Saturday, March 29, 2014

Escape From Mr. Lemoncello's Library

I love books with creative, new concepts and Chris Grabenstein's  recent book certainly has that. The author obviously has a creative imagination.

Escape From Mr. Lemoncello's Library is about some kids who win a prize, participation in the opening night celebration of the town's new library.

The town has been without a public library for twelve years and the billionaire who built the new one is the world's most famous maker of video games. Kyle, the main character, really wants to go to that event, but so do most of the town's twelve year olds, the only kids who can participate in the competition.

I hope it's not a spoiler to say Kyle does get into the library.

But he and the other kids who got inside are locked in and must win a live game with themselves as the characters in order to get out again.

The book includes puzzles for the reader, too.

But that's not all that makes this book a good one. What happens to the kids inside the library is scary and challenging. The characters and conflicts between them are realistic and, especially for Kyle, the stakes are high.

And, without being the least bit teachy-preachy, this book sneaks in information about libraries and is likely to inspire young readers to spend time in the real libraries where they live.

Wednesday, March 26, 2014

Lawrence Yep

Years ago I considered doing reviews of children's books for publication and chose a book from the  new section in our library to practice reviewing. It was written by Lawrence Yep and I enjoyed it a lot.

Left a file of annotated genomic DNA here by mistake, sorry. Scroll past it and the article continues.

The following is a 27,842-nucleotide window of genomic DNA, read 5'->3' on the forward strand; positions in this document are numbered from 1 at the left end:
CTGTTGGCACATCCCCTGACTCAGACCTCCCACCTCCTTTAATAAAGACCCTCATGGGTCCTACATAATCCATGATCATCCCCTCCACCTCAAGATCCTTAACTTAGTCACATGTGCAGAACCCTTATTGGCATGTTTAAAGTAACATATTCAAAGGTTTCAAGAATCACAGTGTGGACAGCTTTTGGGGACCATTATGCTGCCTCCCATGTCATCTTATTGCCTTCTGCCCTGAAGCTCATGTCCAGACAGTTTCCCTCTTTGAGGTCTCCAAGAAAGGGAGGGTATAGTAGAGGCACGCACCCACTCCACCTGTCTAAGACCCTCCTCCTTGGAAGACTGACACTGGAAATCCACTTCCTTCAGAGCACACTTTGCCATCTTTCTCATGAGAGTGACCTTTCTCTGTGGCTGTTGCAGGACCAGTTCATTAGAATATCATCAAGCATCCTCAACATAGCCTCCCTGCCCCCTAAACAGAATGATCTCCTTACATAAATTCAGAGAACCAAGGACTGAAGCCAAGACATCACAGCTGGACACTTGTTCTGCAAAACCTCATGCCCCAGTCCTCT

The next day I went to see my new physical therapist, who turned out to be Lawrence Yep's nephew!

I never published that practice review, but have read many books by that author and enjoyed them a lot. He has written a lot of middle grade ones set in historical China, some about Chinese people in the California during the Gold Rush, and others set in San Francisco's Chinatown.

But recently I've discovered some completely different books by Yep.

They're American Girl books about a young ballerina. The only thing they have to do with China  is that the books are printed there. ;-)

And these books are as well written as his others.

In the About the Author section at the end of the American Girl books Yep says he became interested in ballet because of seeing The Nutcracker as a boy, and because his wife bought him season tickets to the San Francisco Ballet.

That reminded me of the many times we took kids from the California School for the Deaf in Berkeley to see The Nutcracker every year. While they couldn't hear the music, the kids always enjoyed the performance.

And if you go to my website  you'll see a mention of the time I performed with the San Francisco Ballet even though I don't know how to dance.

But, to get back on topic, I want to recommend all of Lawrence Yep's books. He's an excellent writer.

Saturday, March 22, 2014